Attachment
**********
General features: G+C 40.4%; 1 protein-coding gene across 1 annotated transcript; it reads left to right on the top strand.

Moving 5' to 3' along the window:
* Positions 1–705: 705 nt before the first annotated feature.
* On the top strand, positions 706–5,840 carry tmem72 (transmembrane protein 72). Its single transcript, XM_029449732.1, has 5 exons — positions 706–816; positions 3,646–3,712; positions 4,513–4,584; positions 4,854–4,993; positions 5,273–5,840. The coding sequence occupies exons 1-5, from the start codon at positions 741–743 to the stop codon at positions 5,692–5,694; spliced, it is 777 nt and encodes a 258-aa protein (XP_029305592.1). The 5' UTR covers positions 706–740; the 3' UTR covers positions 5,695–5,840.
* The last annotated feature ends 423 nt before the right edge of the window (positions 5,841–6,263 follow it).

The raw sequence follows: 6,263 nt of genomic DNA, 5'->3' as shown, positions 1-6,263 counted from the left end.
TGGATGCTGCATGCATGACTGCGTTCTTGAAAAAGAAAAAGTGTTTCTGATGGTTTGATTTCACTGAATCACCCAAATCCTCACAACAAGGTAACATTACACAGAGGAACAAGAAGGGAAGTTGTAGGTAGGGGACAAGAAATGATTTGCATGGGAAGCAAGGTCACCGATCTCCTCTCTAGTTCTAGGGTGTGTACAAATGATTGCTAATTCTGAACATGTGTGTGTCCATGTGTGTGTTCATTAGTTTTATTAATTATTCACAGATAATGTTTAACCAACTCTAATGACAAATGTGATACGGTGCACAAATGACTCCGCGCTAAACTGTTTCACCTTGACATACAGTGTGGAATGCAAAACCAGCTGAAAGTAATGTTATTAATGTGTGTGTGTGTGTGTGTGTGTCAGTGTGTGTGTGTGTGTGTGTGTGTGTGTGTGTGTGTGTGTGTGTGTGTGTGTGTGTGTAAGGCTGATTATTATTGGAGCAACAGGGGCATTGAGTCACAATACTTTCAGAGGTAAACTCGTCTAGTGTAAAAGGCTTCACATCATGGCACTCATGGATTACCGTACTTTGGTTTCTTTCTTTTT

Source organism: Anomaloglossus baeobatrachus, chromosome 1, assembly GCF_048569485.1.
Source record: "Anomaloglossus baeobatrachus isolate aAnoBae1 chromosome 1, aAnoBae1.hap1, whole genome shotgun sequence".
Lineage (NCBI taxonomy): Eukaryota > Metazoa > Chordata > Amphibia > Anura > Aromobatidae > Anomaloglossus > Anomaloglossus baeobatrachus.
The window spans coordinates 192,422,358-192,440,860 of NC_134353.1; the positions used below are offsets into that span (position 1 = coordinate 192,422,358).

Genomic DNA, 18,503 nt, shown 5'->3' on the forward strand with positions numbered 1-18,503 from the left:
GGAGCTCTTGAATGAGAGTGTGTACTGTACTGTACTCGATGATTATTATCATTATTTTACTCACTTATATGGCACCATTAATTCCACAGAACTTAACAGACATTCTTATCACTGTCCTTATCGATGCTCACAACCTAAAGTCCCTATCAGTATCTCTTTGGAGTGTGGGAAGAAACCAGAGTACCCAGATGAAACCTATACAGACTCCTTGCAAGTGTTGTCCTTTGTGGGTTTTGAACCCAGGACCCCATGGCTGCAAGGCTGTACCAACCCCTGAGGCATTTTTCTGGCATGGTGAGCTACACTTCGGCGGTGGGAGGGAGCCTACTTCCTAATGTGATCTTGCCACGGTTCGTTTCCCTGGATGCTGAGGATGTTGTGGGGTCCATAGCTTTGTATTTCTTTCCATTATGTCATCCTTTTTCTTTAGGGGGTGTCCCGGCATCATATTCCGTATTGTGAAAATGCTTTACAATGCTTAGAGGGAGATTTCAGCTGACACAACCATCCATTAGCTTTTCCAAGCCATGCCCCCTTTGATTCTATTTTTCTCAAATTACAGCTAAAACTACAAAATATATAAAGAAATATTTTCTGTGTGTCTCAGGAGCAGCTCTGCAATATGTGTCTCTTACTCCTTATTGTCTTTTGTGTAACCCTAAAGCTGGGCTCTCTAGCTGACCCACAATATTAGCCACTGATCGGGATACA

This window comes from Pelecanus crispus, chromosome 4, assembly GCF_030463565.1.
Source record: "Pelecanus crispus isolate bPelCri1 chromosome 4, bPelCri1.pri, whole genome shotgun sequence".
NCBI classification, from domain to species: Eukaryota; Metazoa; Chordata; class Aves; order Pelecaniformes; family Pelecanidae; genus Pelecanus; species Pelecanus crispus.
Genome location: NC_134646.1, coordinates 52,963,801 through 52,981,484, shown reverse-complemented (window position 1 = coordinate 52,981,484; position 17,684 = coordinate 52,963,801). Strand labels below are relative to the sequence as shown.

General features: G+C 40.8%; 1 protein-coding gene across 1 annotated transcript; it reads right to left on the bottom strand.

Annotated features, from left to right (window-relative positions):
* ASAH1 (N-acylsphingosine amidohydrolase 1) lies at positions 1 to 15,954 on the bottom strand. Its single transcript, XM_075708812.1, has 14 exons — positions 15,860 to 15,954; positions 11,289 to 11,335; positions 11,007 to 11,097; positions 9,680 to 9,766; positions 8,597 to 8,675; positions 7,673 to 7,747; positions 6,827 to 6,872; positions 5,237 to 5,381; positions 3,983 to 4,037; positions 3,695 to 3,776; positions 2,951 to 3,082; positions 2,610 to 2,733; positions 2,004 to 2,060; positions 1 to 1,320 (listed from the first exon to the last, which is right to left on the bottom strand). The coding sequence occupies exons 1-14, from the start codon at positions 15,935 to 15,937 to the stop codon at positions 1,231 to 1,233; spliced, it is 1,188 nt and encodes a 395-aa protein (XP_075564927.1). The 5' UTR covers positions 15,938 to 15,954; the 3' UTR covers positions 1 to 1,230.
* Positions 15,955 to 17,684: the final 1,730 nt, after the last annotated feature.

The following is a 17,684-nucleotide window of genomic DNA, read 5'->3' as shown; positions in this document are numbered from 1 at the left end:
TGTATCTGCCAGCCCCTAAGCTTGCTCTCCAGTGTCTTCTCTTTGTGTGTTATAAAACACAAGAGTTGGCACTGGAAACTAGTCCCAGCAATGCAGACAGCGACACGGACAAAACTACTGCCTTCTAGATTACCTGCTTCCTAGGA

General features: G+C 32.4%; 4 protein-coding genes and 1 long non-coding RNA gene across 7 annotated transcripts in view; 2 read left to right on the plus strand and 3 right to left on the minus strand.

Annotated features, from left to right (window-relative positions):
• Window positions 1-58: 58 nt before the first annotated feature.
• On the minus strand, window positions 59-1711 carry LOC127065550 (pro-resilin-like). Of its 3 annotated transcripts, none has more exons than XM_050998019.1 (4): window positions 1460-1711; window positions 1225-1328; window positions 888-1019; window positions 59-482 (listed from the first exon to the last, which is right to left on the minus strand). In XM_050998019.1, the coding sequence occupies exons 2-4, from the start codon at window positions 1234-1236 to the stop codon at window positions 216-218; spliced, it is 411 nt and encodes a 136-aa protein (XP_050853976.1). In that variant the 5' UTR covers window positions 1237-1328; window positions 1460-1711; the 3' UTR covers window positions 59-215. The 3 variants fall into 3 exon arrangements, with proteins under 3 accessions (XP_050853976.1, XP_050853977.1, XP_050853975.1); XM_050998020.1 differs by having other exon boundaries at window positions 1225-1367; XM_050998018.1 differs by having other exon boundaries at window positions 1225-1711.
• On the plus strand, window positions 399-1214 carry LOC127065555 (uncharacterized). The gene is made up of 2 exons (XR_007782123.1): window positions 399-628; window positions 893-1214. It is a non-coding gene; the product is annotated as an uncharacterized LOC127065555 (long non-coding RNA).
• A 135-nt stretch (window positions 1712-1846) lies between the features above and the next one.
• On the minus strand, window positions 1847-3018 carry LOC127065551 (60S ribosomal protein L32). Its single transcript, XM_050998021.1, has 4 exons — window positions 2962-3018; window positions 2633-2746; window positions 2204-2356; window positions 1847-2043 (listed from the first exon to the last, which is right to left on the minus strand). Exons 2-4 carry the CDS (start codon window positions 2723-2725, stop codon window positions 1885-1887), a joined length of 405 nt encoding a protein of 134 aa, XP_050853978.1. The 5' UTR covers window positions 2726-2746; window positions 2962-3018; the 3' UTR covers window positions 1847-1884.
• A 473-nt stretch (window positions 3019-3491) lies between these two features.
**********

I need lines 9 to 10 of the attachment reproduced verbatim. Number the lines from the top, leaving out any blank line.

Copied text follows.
Source record: "Anomaloglossus baeobatrachus isolate aAnoBae1 chromosome 1, aAnoBae1.hap1, whole genome shotgun sequence".
Lineage (NCBI taxonomy): Eukaryota > Metazoa > Chordata > Amphibia > Anura > Aromobatidae > Anomaloglossus > Anomaloglossus baeobatrachus.